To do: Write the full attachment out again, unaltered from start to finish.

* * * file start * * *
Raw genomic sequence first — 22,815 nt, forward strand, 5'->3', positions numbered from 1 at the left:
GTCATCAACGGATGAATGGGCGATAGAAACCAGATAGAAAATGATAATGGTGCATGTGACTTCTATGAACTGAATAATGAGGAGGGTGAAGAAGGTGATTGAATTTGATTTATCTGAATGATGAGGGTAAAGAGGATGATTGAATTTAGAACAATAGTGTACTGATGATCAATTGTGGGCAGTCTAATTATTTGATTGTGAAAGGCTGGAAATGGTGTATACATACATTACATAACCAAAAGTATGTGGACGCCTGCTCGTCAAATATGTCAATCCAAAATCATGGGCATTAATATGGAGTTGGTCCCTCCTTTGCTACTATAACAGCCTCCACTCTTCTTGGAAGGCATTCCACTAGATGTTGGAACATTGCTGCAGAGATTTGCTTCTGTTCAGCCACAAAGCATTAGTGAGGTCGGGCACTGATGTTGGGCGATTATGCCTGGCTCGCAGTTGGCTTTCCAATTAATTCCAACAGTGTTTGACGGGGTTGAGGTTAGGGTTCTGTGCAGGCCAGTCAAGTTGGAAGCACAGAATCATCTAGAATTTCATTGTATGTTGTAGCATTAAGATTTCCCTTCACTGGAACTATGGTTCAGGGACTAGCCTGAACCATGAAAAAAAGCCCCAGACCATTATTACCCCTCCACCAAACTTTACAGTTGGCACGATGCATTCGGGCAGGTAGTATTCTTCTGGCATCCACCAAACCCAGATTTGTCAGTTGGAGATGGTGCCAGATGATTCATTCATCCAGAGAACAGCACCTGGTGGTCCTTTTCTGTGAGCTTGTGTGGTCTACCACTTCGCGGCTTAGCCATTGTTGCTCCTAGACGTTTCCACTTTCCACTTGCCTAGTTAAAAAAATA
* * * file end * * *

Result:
Raw genomic sequence first — 22,815 nt, forward strand, 5'->3', positions numbered from 1 at the left:
GTCATCAACGGATGAATGGGCGATAGAAACCAGATAGAAAATGATAATGGTGCATGTGACTTCTATGAACTGAATAATGAGGAGGGTGAAGAAGGTGATTGAATTTGATTTATCTGAATGATGAGGGTAAAGAGGATGATTGAATTTAGAACAATAGTGTACTGATGATCAATTGTGGGCAGTCTAATTATTTGATTGTGAAAGGCTGGAAATGGTGTATACATACATTACATAACCAAAAGTATGTGGACGCCTGCTCGTCAAATATGTCAATCCAAAATCATGGGCATTAATATGGAGTTGGTCCCTCCTTTGCTACTATAACAGCCTCCACTCTTCTTGGAAGGCATTCCACTAGATGTTGGAACATTGCTGCAGAGATTTGCTTCTGTTCAGCCACAAAGCATTAGTGAGGTCGGGCACTGATGTTGGGCGATTATGCCTGGCTCGCAGTTGGCTTTCCAATTAATTCCAACAGTGTTTGACGGGGTTGAGGTTAGGGTTCTGTGCAGGCCAGTCAAGTTGGAAGCACAGAATCATCTAGAATTTCATTGTATGTTGTAGCATTAAGATTTCCCTTCACTGGAACTATGGTTCAGGGACTAGCCTGAACCATGAAAAAAAGCCCCAGACCATTATTACCCCTCCACCAAACTTTACAGTTGGCACGATGCATTCGGGCAGGTAGTATTCTTCTGGCATCCACCAAACCCAGATTTGTCAGTTGGAGATGGTGCCAGATGATTCATTCATCCAGAGAACAGCACCTGGTGGTCCTTTTCTGTGAGCTTGTGTGGTCTACCACTTCGCGGCTTAGCCATTGTTGCTCCTAGACGTTTCCACTTTCCACTTGCCTAGTTAAAAAAATA